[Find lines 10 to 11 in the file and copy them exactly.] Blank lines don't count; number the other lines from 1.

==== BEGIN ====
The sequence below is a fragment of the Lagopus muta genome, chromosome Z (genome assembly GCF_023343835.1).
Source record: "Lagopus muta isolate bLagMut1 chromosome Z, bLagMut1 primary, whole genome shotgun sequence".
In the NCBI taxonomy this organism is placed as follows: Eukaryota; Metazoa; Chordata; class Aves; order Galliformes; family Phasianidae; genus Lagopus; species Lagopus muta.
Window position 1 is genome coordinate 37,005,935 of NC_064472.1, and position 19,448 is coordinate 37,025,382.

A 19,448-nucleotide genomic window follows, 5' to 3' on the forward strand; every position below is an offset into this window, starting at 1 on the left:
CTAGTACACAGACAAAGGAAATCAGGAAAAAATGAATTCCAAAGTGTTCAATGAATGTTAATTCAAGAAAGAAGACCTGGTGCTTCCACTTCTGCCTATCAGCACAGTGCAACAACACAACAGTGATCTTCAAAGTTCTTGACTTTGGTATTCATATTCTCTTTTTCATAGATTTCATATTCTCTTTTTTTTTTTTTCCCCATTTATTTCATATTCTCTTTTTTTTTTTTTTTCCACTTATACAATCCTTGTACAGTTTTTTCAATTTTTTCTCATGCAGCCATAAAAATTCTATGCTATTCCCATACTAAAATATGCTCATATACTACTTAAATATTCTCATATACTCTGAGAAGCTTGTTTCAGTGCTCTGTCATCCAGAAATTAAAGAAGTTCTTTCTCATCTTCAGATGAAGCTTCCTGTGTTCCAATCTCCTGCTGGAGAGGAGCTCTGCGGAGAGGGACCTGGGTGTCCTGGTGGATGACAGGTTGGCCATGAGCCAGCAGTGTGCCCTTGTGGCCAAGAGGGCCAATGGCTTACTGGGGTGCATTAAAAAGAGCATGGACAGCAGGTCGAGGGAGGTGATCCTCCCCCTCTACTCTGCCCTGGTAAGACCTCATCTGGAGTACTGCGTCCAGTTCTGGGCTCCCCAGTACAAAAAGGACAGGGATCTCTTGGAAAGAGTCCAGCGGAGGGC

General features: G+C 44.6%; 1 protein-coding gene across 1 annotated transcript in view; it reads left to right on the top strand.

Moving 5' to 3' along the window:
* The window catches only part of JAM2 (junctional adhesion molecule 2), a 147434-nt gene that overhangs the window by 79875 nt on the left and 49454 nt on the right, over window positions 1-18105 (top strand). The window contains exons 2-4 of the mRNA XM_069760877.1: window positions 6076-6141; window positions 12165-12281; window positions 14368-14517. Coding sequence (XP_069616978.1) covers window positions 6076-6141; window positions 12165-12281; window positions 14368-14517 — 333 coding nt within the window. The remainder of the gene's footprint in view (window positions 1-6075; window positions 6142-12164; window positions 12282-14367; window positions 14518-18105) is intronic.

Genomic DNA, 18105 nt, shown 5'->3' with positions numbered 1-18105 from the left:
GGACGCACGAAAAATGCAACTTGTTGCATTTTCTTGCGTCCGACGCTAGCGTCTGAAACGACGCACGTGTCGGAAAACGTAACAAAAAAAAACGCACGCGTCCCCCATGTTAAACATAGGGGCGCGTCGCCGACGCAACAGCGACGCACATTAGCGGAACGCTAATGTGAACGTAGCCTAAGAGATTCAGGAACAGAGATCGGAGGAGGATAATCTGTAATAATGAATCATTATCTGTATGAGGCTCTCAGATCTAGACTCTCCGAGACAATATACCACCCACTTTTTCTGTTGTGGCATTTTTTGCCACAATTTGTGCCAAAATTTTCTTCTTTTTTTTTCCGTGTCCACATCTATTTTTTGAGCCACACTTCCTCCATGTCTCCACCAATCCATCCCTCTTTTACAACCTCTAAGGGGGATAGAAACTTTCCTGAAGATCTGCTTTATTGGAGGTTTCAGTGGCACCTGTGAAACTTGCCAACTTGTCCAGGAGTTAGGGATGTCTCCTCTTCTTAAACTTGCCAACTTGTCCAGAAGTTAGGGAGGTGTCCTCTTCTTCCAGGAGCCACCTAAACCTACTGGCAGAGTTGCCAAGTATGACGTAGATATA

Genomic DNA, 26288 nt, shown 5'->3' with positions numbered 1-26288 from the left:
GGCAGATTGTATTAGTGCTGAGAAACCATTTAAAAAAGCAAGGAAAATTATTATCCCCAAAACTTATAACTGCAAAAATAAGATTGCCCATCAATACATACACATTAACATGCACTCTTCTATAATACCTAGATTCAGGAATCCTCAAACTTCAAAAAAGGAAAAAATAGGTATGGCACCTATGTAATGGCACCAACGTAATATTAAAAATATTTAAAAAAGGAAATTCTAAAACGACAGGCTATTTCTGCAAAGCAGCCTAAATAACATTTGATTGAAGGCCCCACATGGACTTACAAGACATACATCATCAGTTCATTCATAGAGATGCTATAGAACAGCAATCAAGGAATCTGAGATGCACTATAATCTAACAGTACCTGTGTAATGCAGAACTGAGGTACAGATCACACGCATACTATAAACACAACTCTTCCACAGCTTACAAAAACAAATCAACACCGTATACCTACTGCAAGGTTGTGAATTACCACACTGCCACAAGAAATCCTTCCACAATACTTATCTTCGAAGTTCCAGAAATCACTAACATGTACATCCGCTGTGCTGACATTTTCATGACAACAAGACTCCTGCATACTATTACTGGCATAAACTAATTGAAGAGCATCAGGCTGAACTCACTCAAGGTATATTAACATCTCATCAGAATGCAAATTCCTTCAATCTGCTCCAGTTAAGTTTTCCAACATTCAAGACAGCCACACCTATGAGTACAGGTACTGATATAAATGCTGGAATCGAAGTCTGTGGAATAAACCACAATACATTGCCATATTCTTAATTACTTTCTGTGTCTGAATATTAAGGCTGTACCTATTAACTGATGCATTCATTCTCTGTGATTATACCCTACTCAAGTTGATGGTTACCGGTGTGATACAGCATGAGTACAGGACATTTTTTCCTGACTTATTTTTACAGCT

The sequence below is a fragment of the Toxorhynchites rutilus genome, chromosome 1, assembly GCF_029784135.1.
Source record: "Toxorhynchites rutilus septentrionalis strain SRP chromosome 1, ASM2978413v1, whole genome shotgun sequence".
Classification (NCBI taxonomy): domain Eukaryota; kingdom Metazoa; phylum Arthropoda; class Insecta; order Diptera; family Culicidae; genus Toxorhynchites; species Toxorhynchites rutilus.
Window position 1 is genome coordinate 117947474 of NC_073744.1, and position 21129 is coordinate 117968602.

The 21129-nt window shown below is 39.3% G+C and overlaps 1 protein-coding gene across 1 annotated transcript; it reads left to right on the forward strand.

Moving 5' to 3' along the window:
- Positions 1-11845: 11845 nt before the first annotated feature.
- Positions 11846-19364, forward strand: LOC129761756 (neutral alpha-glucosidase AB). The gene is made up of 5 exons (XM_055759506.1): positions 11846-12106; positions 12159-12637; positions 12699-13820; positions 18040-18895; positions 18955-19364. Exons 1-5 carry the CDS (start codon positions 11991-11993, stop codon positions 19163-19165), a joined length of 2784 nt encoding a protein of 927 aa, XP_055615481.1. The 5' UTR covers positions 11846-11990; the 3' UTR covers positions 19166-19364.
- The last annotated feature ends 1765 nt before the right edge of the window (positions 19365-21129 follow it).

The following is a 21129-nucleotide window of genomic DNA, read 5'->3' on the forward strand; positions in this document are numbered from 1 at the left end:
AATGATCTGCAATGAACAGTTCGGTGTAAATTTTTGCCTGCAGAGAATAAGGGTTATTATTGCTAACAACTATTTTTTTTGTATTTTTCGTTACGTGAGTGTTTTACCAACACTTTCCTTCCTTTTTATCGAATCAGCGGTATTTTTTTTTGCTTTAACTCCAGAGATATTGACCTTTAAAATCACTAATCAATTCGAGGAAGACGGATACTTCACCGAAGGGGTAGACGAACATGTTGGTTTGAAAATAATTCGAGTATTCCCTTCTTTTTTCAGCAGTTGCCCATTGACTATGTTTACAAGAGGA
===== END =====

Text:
Genomic DNA, 18105 nt, shown 5'->3' with positions numbered 1-18105 from the left:
GGACGCACGAAAAATGCAACTTGTTGCATTTTCTTGCGTCCGACGCTAGCGTCTGAAACGACGCACGTGTCGGAAAACGTAACAAAAAAAAACGCACGCGTCCCCCATGTTAAACATAGGGGCGCGTCGCCGACGCAACAGCGACGCACATTAGCGGAACGCTAATGTGAACGTAGCCTAAGAGATTCAGGAACAGAGATCGGAGGAGGATAATCTGTAATAATGAATCATTATCTGTATGAGGCTCTCAGATCTAGACTCTCCGAGACAATATACCACCCACTTTTTCTGTTGTGGCATTTTTTGCCACAATTTGTGCCAAAATTTTCTTCTTTTTTTTTCCGTGTCCACATCTATTTTTTGAGCCACACTTCCTCCATGTCTCCACCAATCCATCCCTCTTTTACAACCTCTAAGGGGGATAGAAACTTTCCTGAAGATCTGCTTTATTGGAGGTTTCAGTGGCACCTGTGAAACTTGCCAACTTGTCCAGGAGTTAGGGATGTCTCCTCTTCTTAAACTTGCCAACTTGTCCAGAAGTTAGGGAGGTGTCCTCTTCTTCCAGGAGCCACCTAAACCTACTGGCAGAGTTGCCAAGTATGACGTAGATATA